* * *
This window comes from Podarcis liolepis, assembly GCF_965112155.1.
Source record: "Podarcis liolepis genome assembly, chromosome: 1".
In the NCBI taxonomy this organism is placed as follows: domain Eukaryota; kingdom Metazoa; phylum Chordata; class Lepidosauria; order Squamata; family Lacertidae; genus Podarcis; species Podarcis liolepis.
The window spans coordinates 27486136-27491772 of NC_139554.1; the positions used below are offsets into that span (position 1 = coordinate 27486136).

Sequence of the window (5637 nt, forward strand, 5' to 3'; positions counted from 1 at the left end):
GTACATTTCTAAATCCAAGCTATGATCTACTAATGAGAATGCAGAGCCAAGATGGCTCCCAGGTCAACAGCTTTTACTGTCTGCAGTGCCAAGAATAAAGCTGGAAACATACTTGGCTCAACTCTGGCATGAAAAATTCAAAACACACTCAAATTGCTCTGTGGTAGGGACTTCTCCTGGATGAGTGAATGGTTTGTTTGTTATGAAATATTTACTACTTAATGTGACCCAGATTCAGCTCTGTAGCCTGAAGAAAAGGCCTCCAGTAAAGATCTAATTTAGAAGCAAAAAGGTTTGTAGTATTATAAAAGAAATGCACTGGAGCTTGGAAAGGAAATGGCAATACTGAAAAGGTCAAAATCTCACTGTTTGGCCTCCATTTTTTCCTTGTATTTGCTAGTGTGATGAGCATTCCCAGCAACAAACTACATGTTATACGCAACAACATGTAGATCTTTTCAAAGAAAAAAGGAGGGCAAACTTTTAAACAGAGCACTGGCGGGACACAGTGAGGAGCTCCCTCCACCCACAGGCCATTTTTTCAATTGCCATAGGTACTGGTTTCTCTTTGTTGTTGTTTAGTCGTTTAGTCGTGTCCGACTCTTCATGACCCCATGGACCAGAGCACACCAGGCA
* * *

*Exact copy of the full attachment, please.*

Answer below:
This window comes from Podarcis liolepis, assembly GCF_965112155.1.
Source record: "Podarcis liolepis genome assembly, chromosome: 1".
In the NCBI taxonomy this organism is placed as follows: domain Eukaryota; kingdom Metazoa; phylum Chordata; class Lepidosauria; order Squamata; family Lacertidae; genus Podarcis; species Podarcis liolepis.
The window spans coordinates 27486136-27491772 of NC_139554.1; the positions used below are offsets into that span (position 1 = coordinate 27486136).

Sequence of the window (5637 nt, forward strand, 5' to 3'; positions counted from 1 at the left end):
GTACATTTCTAAATCCAAGCTATGATCTACTAATGAGAATGCAGAGCCAAGATGGCTCCCAGGTCAACAGCTTTTACTGTCTGCAGTGCCAAGAATAAAGCTGGAAACATACTTGGCTCAACTCTGGCATGAAAAATTCAAAACACACTCAAATTGCTCTGTGGTAGGGACTTCTCCTGGATGAGTGAATGGTTTGTTTGTTATGAAATATTTACTACTTAATGTGACCCAGATTCAGCTCTGTAGCCTGAAGAAAAGGCCTCCAGTAAAGATCTAATTTAGAAGCAAAAAGGTTTGTAGTATTATAAAAGAAATGCACTGGAGCTTGGAAAGGAAATGGCAATACTGAAAAGGTCAAAATCTCACTGTTTGGCCTCCATTTTTTCCTTGTATTTGCTAGTGTGATGAGCATTCCCAGCAACAAACTACATGTTATACGCAACAACATGTAGATCTTTTCAAAGAAAAAAGGAGGGCAAACTTTTAAACAGAGCACTGGCGGGACACAGTGAGGAGCTCCCTCCACCCACAGGCCATTTTTTCAATTGCCATAGGTACTGGTTTCTCTTTGTTGTTGTTTAGTCGTTTAGTCGTGTCCGACTCTTCATGACCCCATGGACCAGAGCACACCAGGCA